For example, Jean uses PTC’s digital manufacturing solutions to see a time loss waterfall of bottleneck and performance analysis for a week of production. Jean sees that resetting raw materials is the largest source of time lost that week. Jean discusses the materials reset process with the front-line team and discovers that each person is resetting the machine and raw materials differently. The night shift workers have figured out a way to do the task in half the time as the average day shift worker, and they all use the same process. Jean trains the entire team on the faster process, and the change is implemented across shifts. In the next week, time used for resetting materials is reduced, and this is no longer the biggest category of non-productive time. Jean then proceeds to address the next largest opportunity for recapturing lost time, and so on.

By reducing the time for materials reset, Jean has started the process to achieve optimal efficiency in the plant. With less time required for reset, Jean’s team could produce more in the same amount of time (increasing revenue), produce the same amount in less time (reducing operating costs), and increase overall agility to make changes as the market demands.

Jean used these solutions to prioritize where to invest time, understand the cause behind the biggest loss of time, measure the impact of an implemented change, and begin the CI process. Jean’s materials reset process could then be rolled out to other lines or facilities that may benefit from the improved workflow.

Digital manufacturing solutions enable fast time to value by connecting to data systems that are already in place and enabling front-line workers to account for events throughout their shifts. Furthermore, standardizing to the metric of time, comparisons can be made more easily across shifts, lines, and facilities. This creates a close connection between improvements and recovered time that links directly to financial impact.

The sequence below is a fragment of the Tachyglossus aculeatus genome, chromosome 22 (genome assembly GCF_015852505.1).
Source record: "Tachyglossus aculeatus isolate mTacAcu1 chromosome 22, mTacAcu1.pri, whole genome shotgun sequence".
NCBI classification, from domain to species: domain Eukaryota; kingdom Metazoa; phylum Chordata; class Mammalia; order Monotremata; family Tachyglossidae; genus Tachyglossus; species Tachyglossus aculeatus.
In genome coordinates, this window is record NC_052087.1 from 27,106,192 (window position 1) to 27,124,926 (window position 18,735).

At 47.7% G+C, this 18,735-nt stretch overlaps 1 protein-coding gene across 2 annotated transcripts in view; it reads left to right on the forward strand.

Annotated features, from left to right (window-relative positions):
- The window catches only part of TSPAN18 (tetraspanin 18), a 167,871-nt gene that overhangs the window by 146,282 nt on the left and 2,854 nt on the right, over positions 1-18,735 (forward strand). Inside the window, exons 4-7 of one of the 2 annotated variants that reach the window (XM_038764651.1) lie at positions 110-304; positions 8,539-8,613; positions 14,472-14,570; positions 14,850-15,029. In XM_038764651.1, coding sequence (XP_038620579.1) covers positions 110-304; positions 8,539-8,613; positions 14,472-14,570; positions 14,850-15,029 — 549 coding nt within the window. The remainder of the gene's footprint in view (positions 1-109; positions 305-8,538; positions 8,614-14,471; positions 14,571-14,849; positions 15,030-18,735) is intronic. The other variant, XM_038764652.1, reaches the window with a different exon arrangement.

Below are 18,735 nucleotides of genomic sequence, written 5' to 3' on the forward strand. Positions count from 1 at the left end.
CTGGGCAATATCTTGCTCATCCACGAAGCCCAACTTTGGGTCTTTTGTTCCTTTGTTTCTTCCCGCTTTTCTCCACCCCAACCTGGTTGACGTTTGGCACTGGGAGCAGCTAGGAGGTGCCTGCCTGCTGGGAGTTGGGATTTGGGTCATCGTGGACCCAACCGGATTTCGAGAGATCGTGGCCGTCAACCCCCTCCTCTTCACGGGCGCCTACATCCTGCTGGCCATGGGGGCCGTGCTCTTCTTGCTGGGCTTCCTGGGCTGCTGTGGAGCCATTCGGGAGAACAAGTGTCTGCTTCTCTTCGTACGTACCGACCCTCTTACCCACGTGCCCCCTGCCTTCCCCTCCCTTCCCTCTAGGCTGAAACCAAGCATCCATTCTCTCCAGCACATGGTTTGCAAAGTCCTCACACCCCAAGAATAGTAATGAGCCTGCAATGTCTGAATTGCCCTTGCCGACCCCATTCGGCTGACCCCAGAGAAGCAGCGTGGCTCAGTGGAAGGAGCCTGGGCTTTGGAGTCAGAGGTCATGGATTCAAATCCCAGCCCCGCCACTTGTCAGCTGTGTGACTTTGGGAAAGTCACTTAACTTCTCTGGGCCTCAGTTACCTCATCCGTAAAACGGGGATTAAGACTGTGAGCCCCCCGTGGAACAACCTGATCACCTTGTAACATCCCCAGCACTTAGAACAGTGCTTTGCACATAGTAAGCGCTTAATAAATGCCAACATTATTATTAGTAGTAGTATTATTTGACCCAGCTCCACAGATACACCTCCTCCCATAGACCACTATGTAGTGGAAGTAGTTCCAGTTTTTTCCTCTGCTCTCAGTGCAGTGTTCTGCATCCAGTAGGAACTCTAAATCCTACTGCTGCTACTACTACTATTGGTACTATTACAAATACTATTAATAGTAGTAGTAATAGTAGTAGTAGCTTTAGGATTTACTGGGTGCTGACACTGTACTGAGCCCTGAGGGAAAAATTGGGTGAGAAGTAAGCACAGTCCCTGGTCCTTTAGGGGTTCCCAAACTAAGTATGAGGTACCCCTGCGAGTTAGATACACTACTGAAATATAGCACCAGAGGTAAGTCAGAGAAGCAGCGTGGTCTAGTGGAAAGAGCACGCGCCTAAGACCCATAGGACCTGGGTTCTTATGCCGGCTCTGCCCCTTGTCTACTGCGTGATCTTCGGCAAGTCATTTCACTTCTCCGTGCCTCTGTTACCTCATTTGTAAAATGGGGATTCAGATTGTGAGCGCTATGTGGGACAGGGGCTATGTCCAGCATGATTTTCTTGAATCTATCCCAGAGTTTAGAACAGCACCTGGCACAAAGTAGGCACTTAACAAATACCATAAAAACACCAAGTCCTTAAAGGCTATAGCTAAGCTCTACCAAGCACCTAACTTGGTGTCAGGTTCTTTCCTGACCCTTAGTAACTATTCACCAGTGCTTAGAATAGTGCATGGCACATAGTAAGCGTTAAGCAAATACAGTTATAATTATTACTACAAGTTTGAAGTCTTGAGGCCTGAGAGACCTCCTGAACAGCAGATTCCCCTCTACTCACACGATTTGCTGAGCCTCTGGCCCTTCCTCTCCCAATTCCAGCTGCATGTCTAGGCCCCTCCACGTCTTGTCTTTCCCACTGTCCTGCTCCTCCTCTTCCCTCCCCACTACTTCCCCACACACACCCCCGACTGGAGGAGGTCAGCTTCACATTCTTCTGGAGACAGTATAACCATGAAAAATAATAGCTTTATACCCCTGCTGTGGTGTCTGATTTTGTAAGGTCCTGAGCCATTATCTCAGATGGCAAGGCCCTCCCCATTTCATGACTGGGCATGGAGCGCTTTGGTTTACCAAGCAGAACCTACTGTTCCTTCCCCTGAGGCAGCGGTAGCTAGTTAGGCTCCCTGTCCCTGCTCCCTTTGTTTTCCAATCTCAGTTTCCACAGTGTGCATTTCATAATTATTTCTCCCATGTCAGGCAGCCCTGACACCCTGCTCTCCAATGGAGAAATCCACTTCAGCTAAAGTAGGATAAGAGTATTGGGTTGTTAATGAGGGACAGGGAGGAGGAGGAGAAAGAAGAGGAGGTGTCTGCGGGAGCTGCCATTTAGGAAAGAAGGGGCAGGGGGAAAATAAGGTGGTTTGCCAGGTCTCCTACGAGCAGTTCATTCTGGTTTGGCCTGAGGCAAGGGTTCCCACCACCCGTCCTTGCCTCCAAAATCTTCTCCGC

How does Azure assist PTC’s digital manufacturing solutions?

Unlocking true, transformational value requires a systematic approach to CI processes and can only be achieved when paired with enterprise scale. Standardization is the key to scale. Azure provides unparalleled data security, which is critical when assessing systems that will scale across regions, business units, and levels of management. It is critical this system is operating efficiently and safely—when paired with PTC's digital manufacturing solutions, it provides unrivaled insights for continuous improvement and optimization.

Tools that create operational visibility are the first step to creating agile factories. Visibility creates insights, and insights improve intelligence and optimization. This enables production efficiency, which creates value for manufacturers. The value created from solving one time-loss issue can be used to fund the next digital transformation project, and so on. PTC’s solutions on Azure lay the foundation for full digital transformation. More than standardizing data in Azure, it unlocks more advanced factory use cases that will benefit manufacturers. The solution employs out-of-the-box analytics capabilities to identify other scenarios and variables that occur during, before, and after time loss events. With all the IT and OT data gathered, manufacturers can apply Artificial Intelligence and Machine Learning to begin predictive and cognitive analytics on their operations. These digital tools are pushing manufacturers to the factory of the future.

True factory agility is achieved through several avenues, such as operational visibility, streamlined operations, and asset productivity. Realizing these goals takes a robust IoT strategy. It can be difficult to understand which IoT solutions can integrate with your existing systems, or how to best protect IoT data. Together, PTC's digital manufacturing solutions and Microsoft Azure are uniquely positioned to help manufacturers implement an IoT solution focused on value, speed, and scale.

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Tags: Industrial Internet of Things Thingworx Increase Manufacturing Productivity

About the Author

Emily Himes Emily is a Content Marketing Specialist on PTC’s Commercial Marketing team based in Boston, MA. Her writing supports a variety of PTC’s product and service offerings.